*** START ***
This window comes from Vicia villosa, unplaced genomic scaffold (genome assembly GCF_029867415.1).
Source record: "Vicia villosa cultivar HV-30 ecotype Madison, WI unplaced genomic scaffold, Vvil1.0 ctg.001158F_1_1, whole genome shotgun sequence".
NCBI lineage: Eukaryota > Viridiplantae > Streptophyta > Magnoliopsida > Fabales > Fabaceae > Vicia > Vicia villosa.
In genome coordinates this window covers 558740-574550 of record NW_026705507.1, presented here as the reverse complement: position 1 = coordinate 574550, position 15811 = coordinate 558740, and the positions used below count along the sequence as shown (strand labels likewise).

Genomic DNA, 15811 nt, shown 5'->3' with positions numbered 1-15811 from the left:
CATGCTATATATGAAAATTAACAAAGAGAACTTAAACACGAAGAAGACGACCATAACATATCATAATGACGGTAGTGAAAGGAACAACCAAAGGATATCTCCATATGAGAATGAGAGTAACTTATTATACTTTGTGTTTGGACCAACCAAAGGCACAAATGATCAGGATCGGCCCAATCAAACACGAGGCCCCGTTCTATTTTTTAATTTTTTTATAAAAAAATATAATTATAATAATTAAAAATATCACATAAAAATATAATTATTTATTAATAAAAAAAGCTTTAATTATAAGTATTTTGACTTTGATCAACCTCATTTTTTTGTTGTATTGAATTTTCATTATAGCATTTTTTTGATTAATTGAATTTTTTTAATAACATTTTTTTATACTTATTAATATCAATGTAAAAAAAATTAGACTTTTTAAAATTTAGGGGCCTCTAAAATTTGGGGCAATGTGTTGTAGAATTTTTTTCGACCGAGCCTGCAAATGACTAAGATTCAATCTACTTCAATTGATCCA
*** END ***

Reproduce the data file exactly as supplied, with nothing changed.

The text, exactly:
This window comes from Vicia villosa, unplaced genomic scaffold (genome assembly GCF_029867415.1).
Source record: "Vicia villosa cultivar HV-30 ecotype Madison, WI unplaced genomic scaffold, Vvil1.0 ctg.001158F_1_1, whole genome shotgun sequence".
NCBI lineage: Eukaryota > Viridiplantae > Streptophyta > Magnoliopsida > Fabales > Fabaceae > Vicia > Vicia villosa.
In genome coordinates this window covers 558740-574550 of record NW_026705507.1, presented here as the reverse complement: position 1 = coordinate 574550, position 15811 = coordinate 558740, and the positions used below count along the sequence as shown (strand labels likewise).

Genomic DNA, 15811 nt, shown 5'->3' with positions numbered 1-15811 from the left:
CATGCTATATATGAAAATTAACAAAGAGAACTTAAACACGAAGAAGACGACCATAACATATCATAATGACGGTAGTGAAAGGAACAACCAAAGGATATCTCCATATGAGAATGAGAGTAACTTATTATACTTTGTGTTTGGACCAACCAAAGGCACAAATGATCAGGATCGGCCCAATCAAACACGAGGCCCCGTTCTATTTTTTAATTTTTTTATAAAAAAATATAATTATAATAATTAAAAATATCACATAAAAATATAATTATTTATTAATAAAAAAAGCTTTAATTATAAGTATTTTGACTTTGATCAACCTCATTTTTTTGTTGTATTGAATTTTCATTATAGCATTTTTTTGATTAATTGAATTTTTTTAATAACATTTTTTTATACTTATTAATATCAATGTAAAAAAAATTAGACTTTTTAAAATTTAGGGGCCTCTAAAATTTGGGGCAATGTGTTGTAGAATTTTTTTCGACCGAGCCTGCAAATGACTAAGATTCAATCTACTTCAATTGATCCA